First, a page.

8. Polikarpov I 153 BiPlane Fighter Russia. File under Comrade, what were you thinking? Polikarpov lived, breathed and slept BIPLANES but my 1935, nobody made biplanes any more. Stalin put a gun to his head and forced him to make the I-16 Rata Monoplane. In 1940, Polikarpov replaced the Monoplane with this BiPlane fighter. One year later, Germany invaded and these biplanes got slaughtered by the Me BF 109 E-Fs
    9. Brewster SB2A Buccaneer. There is no record of one ever being used in combat, so poor were their reputation. Shipped to Britian, they were canabilized for their wires/spark plugs and then scrapped on the DOCKS!!!
    10 Tie Bell P-39/P-400 and Bristol Blenheim I, IV & V. The Bell P-39/P400 were so wretched, they were used as bate aircraft to lure Japanese figters to attack them!!! The Bristols were literally meat on the table if attacked and they had small pay loads!!! All types withdrawn by 1942!!!

    • alon2392 says:

      Thank you for pointing out our error on the Fairey Battle. We strive for accuracy here at the Armed Forces History Museum, but once in a while something slips past us. Thank you also for your feedback regarding additional aircraft that could make a top ten worst aircraft of WWII list. Always great to get additional input. We appreciate your visiting our web-site and hope some day you can visit the museum. Thanks again!

  2. LobsterJesus says:

    That most certainly is a Battle. Did you change the picture in response to his post?

  3. Banana Lee says:

    Nice list!!!!!

  4. Greg pascal says:

    The Bachem Natter has to be in there. Killed all its pilots, I believe.

    The LWS Zubr almost has to be included, too. Declared worn out sometimes after one flight! Wound up being used as decoy targets on Polish airfields.

    Most overrated was the Focke-Wulf Ta-152. Widely regarded as the highest-performing figher of WWII by many, the real combat record was 7 to 10 victories (depending on who you believe) with 4 losses. Only 43 confirmed as ever delivered to operational units and never more than 25 in operation at any one time. Only two were operational when the war ended. Even the Grumman F4F Wildcat had a better actual combat record. Basically a no-show in WWII through no real fault of its own … it was the German situation late in the war. Since they were basically deployed prototypes, there was NO chain of spare parts. When they broke, they sat out the war. No faults ever got fixed because the war was closing in on all sides. Could have been one of the best, but actually did almost nothing in the event.

    • alon2392 says:

      Thanks for the additional information Greg! We appreciate your visiting our web-site and for taking the time to post your information.

  5. travis stauffer says:

    ok list

  6. Brett Nichols says:

    I have to take exception to Armydicked’s inclusion of the P-39 and Greg pascal’s belittling coment about the F4f. The P-39 was a tank killer. In that role it was loved by the Russians who acquired them in the lend-lease program and used them extremely effectively. It’s instability in some extreme maneuvers was corrected by Bell is the second iteration, the P-63 – both of which had the 37mm canon in addition to 50cals(some 39′s had 30cals, too).
    The FM2/F4f Wildcat was an exceptionally fine plane that is a coveted favorite for pilots today. Granted, it was under powered and under gunned by the start of the war – But I believe that you will find a number of WWII aces that received their “Ace” while still in Wildcats. J Foss being one and listed in the top 10.

    • Dirk Broer says:

      Despite having a 37mm canon, the P-39 was NOT used a a tank killer. It was used at low-level combat over the eastern front. Read ‘Attack of the Airacobras’ by Dmitriy Loza.

  7. Roger Steinway says:

    While I wasn’t surprised to see the Brewster Buffalo on the list it seems that you don’t know why it was not a success in combat. “Poor performance possibly due to light weight of the aircraft” is incorrect. Indeed, the Finnish flown B-239 (F2A-1 in U.S. Navy service)was the lightest and most successful model. U.S. Marine Corps ace Gregory “Pappy” Boyington commented on the F2A-1 that “You could turn it inside a phone booth.” Finland’s well trained B-239 Buffalo pilots had an air to air kill to loss ration of 26 to 1 against the Soviets. The main problem with the later Buffalo models was in the addition of over 900 lbs. of weight to the B-339 export version of the F2A-2 flown by the British Empire pilots, Dutch East Indies forces and the U.S. Marine Corps F2A-3. The light and handy 1930s fighter was weighted down with the armor and self sealing fuel tanks that a 1940s fighter needed to survive. The result was the Buffalo became a lumbering target for the experienced Japanese pilots. Other problems included poor quality control by Brewster, and lack of experience by allied pilots.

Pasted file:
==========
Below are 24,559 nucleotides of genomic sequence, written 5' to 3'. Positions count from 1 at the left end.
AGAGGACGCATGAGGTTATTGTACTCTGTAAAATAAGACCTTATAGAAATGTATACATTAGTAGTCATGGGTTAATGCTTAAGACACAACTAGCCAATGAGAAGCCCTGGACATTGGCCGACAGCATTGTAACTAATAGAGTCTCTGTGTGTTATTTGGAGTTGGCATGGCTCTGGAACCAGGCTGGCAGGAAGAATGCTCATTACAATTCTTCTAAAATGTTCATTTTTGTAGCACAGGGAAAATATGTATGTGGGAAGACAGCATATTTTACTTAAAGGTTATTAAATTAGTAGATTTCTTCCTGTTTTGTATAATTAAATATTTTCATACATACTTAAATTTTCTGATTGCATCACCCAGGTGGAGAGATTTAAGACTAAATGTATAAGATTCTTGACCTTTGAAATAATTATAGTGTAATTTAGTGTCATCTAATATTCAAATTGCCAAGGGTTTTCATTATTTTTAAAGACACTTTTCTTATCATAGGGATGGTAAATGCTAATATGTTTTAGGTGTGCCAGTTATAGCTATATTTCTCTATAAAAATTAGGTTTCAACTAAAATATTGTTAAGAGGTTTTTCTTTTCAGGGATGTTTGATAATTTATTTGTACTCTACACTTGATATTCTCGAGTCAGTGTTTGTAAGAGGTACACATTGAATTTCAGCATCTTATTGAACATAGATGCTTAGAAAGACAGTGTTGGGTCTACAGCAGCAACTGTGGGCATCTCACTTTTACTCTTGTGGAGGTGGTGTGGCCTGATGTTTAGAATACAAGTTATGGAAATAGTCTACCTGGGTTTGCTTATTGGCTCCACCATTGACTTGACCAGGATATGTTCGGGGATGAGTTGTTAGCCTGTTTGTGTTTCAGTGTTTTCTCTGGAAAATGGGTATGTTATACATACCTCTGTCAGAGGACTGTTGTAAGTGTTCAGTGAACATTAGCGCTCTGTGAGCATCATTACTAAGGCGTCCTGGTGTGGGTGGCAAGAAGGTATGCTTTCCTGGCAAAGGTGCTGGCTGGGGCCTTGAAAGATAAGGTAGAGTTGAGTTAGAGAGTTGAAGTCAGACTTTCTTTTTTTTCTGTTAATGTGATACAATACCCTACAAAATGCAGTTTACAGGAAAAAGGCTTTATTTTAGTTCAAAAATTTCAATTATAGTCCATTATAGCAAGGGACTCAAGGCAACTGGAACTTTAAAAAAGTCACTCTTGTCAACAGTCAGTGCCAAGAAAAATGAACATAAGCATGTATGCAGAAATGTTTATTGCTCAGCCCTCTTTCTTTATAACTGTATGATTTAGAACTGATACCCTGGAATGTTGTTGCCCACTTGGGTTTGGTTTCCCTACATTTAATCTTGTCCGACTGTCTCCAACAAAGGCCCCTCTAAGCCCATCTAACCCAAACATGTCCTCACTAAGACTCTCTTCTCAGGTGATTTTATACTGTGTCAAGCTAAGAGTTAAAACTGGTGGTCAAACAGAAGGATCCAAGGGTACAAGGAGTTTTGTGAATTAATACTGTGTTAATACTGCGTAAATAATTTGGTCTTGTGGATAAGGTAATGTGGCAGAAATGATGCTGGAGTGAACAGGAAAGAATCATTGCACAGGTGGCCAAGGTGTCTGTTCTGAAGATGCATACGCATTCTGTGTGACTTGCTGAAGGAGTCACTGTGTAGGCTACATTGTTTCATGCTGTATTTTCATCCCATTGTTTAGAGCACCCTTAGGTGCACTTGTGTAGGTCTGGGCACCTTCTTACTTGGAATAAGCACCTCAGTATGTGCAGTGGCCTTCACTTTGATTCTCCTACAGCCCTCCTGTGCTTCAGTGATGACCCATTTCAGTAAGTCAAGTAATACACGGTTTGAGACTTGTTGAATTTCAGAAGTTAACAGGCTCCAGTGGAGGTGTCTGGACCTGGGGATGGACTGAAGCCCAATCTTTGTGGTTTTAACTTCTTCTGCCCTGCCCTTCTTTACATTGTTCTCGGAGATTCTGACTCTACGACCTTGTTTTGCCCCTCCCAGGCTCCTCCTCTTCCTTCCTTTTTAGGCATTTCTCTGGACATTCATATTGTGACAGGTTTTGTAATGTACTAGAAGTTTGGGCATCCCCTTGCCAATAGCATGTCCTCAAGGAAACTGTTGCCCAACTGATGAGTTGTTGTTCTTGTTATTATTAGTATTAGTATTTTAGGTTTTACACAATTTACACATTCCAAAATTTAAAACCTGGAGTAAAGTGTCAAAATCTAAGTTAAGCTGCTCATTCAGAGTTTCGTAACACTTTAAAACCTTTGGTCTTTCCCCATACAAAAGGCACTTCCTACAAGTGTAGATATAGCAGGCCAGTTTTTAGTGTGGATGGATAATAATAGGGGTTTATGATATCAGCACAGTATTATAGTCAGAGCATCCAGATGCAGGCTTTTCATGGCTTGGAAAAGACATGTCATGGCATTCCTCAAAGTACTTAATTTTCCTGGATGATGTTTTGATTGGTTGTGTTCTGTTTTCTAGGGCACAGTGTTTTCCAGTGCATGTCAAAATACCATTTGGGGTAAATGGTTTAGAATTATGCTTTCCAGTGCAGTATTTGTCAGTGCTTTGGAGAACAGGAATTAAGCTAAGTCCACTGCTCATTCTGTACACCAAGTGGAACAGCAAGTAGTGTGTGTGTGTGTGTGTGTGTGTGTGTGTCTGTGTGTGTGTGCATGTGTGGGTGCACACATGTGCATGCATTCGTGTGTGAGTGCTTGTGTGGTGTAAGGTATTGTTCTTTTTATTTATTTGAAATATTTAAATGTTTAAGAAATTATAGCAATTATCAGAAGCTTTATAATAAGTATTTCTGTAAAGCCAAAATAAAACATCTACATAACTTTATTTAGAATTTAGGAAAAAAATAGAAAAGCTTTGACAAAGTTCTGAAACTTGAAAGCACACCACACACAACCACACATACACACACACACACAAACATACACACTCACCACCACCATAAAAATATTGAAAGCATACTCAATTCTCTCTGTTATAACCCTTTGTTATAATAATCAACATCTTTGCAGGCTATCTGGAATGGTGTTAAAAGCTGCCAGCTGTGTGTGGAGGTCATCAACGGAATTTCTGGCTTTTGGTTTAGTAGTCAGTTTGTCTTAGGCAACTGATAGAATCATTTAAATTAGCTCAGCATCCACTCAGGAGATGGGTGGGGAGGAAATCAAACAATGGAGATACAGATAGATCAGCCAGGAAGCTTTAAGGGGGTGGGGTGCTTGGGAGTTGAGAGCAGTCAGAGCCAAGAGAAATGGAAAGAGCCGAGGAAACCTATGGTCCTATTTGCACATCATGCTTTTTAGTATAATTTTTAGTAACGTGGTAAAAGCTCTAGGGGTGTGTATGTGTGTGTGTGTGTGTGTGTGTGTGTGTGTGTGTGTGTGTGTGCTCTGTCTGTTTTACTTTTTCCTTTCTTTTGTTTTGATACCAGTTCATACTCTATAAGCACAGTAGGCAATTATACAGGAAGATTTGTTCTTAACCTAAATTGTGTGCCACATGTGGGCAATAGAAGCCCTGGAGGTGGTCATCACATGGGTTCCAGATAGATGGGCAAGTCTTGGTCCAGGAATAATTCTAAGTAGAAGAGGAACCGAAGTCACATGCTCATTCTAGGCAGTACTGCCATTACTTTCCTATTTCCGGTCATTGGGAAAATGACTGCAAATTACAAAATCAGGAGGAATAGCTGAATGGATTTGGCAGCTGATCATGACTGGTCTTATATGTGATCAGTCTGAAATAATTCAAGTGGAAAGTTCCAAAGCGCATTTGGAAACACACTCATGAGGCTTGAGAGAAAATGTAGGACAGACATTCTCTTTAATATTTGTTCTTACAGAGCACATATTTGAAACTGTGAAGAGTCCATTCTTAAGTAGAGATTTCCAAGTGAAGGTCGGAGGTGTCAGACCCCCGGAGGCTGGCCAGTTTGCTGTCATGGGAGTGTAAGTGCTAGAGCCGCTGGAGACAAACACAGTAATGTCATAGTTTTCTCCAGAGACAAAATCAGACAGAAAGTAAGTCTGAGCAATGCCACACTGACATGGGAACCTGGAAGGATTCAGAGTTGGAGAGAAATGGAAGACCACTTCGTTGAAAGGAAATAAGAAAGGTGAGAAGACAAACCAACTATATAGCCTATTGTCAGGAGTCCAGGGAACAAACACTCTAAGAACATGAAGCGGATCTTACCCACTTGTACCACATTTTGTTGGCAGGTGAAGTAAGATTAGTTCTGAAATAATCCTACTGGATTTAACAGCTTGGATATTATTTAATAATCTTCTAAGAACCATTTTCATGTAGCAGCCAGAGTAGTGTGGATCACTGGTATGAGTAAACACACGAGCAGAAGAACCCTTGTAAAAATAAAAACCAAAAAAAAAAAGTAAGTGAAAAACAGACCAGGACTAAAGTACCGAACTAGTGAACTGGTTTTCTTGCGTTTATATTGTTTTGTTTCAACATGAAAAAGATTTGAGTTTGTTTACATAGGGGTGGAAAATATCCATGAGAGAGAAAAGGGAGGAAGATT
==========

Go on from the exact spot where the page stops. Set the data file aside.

8. Greg pascal says:

    Hi Brett,

    I didn’t belittle the Wildcat! Or didn’t mean to do so.

    I said it did better than the Ta-152, the plane touted by many as the ultimate WWII fighter. The comments were to put the Ta-152 in focus as a non-performer in the actual war, not to belittle the Wildcat. It was a scrapper.

    Wildcats are prized for being rare, but are far from the best we fielded.

  9. Joseph Austin says:

    The F-2 Brewster Buffalo problem, according to what I read, is that it tended to overheat and spray oil on the windscreen, effectively blinding the pilot. The Finns supposedly reversed the oil baffles and made it one of their most effective fighters, even using it as a basis for another fighter they made.

  10. Joonas Vartiainen says:

    The picture in the Brewster Buffalo-section is incorrect. It’s not a B-239, as you can easily observe since it does not carry the “BW” designation on the fuselage, but “HM-671″ instead. That means that it is the only prototype of the VL Humu, a Finnish copy of the Buffalo with a captured Soviet Shvetsov M-63 as the power source (which also changes the profile of the aircraft compared to the real Buffalo).

    The Humu was an underpowered aircraft, especially when taking into account that the Soviets were rapidly updating their aerial arsenal during 1943, when the prototype hadn’t even flown. The single prototype was eventually completed and flew for the first time on the 8th of August 1944, when it was already hopelessly outdated. It only flew for 19 hours and 50 minutes and was then mothballed.

  11. Fight time! Top Ten Worst Aircraft of WWII - WAR HISTORY ONLINE says: